A stainless steel skillet is washed under a stream of hot steaming water as the sink below fills withs suds.

How to Prevent Burnt Grease Stains on Pots And Pans

Preventing baked-on grease is much easier than cleaning it off. First, pay attention while cooking (@me haha). Here are some more tips to keeping your pans grease-free:

Preheating your pan before adding food can help create a non-stick surface and reduce the chances of food sticking and forming baked-on grease.

While cooking spray can help prevent foods from sticking, using too much oil can lead to a buildup of baked-on residue. Apply a light, even coating and wipe up any excess.

Cooking at lower temperatures can reduce grease splattering and it baking onto your pans.

Wipe up grease splatters right away with a paper towel or a cloth to prevent them from burning. 

Always thoroughly clean your pots and pans after each use and avoid abrasive scrubbers that can cause damage.

A shining clean stainless steel pan rests on a gas stovetop.

What Exactly Is The Sticky Grease Residues On Pots and Pans?

That brown or amber-y gunk clinging to your pan like it’s the first PSL of the season is likely a combo of cooking oils and fats released from the food being prepared. When exposed to heat, these fats undergo chemical changes and solidify upon cooling, creating stickiness. 

Small bits of food, sugars and carbohydrates present in certain foods can caramelize (sometimes what you want to happen) and add to the sticky residue. Proteins, when cooked, may denature and become sticky when interacting with the cooking oil you used in hopes of making a nonstick experience.

All of these elements combine, often in varying proportions, leading to the stubborn, sticky residues on pan surfaces. 

Detail of the sticky grease on the sidewall of a stainless steel skillet.

Why Does Grease Form On Pots And Pans?

Greasy residues form for several reasons, from the type of foods you’re cooking to the cooking process itself:

Oils and Fats: Most foods contain fats or oils. As they heat up, the particles melt and spread out over the cooking surface. Then, as they cool they can solidify, creating a greasy residue.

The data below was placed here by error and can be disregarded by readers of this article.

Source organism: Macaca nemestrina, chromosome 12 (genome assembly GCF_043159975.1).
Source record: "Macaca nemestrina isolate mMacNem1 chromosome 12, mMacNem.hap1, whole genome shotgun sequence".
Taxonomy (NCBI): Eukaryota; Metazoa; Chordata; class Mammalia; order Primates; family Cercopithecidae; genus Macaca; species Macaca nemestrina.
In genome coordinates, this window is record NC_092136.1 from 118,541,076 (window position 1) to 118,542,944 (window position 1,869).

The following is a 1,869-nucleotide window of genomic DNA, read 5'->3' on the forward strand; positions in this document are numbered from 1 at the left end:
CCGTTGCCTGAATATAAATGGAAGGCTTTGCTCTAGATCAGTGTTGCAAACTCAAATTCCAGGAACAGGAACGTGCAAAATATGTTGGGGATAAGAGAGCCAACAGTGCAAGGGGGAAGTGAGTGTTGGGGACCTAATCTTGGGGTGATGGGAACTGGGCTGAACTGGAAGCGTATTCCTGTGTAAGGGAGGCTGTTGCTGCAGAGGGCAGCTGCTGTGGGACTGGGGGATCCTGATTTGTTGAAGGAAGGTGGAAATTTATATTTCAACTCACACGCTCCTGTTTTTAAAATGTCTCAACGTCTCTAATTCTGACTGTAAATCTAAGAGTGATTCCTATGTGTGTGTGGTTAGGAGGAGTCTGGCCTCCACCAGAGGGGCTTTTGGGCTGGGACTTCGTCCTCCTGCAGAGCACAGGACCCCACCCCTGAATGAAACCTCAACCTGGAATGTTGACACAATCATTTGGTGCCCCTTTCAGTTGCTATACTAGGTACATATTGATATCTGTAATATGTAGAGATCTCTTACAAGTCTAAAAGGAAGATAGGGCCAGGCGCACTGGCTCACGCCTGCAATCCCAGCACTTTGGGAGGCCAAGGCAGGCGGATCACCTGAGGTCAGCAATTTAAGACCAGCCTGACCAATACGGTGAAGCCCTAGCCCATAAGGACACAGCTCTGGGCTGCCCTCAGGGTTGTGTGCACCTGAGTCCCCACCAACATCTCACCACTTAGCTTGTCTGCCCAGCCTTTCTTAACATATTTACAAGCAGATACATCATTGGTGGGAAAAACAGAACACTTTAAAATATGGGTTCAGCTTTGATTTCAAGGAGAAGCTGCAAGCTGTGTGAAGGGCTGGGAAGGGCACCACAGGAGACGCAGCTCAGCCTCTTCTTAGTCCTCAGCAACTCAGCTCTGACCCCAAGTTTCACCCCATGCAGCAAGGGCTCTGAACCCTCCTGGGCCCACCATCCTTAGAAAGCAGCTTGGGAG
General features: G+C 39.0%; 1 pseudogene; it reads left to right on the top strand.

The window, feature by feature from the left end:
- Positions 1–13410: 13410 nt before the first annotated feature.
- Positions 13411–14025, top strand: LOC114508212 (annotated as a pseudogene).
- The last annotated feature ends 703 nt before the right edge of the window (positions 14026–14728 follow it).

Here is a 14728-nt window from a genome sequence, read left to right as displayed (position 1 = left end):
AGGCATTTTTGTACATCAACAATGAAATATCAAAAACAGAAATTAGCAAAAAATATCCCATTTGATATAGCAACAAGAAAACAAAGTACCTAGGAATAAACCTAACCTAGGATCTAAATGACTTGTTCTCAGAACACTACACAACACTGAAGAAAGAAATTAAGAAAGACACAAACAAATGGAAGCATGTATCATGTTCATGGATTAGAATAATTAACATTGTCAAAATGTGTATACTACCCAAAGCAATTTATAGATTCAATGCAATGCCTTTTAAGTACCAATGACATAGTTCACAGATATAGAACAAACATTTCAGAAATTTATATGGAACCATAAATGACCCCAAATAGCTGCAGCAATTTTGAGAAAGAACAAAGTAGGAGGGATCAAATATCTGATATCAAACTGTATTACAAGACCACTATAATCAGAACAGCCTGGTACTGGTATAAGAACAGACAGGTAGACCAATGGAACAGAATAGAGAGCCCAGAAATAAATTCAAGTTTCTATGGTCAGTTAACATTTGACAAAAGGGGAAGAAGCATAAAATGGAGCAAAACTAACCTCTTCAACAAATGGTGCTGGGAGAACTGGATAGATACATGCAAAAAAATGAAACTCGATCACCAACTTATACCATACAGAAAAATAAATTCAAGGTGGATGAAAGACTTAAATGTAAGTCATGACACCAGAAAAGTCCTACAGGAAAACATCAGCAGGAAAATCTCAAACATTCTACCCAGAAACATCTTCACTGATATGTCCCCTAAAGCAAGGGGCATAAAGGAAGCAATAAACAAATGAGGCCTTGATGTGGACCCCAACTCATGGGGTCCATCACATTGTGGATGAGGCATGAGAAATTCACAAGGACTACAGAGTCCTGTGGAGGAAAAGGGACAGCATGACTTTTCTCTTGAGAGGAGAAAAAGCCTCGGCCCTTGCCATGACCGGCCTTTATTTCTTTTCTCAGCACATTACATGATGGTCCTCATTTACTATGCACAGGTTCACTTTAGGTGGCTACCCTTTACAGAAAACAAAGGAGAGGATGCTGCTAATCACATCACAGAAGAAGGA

High Heat: When those fats and oils are exposed to high heat, they undergo chemical changes causing them to become stickier.

Inadequate Cleaning: If cookware isn’t thoroughly cleaned, any remaining grease or food particles can accumulate, forming an increasingly problematic greasy layer.

Cooking Duration: Longer cooking times or cooking at high heat levels can intensify the release and solidification of fats and oils, leading to more substantial grease residues.

Type of Food: Foods high in fats or sugars, like meats or sweet sauces, are more likely to leave behind greasy residues.

A stainless steel pan covered in sticky grease sits on a gas stovetop. There are marks from where the grease was attempted to be scrubbed off the pot.

How To Remove Sticky Grease From Hard Anodized Pots and Pans

To remove sticky grease from a hard anodized pan, first let the pan cool down completely before attempting to clean it. Trying to clean a hot pan can be dangerous and may not be as effective.

Remove Excess Grease

Use a paper towel or a spatula to scrape off any excess grease or food particles from the pan’s surface.

Soak the Pan

Place the pan in warm soapy water and let it soak for 15-20 minutes. This will help loosen the remaining grease, making it easier to clean.

Scrub Gently

After soaking, use a non-abrasive sponge to gently scrub the pan’s surface. Avoid using abrasive materials or steel wool, as they can damage the anodized coating. If the grease is stubborn, sprinkle a small amount of baking soda onto the sponge.

Rinse And Repeat (If Needed)

Rinse the pan warm water to remove any loosened grease soap residue.Give it a quick hand wash and rinse again. Ensure that you rinse all the soap off. Check the pan to see if any sticky grease residue remains, if it does repeat the scrubbing step.

Dry Thoroughly

You want to be sure that your pan is totally dry. Use a kitchen towel of paper towels to thoroughly dry the pan. 

A Hard Anodized Pan sits on a stove drying after having the grease removed.

How To Remove Sticky Grease From Cast Iron Skillets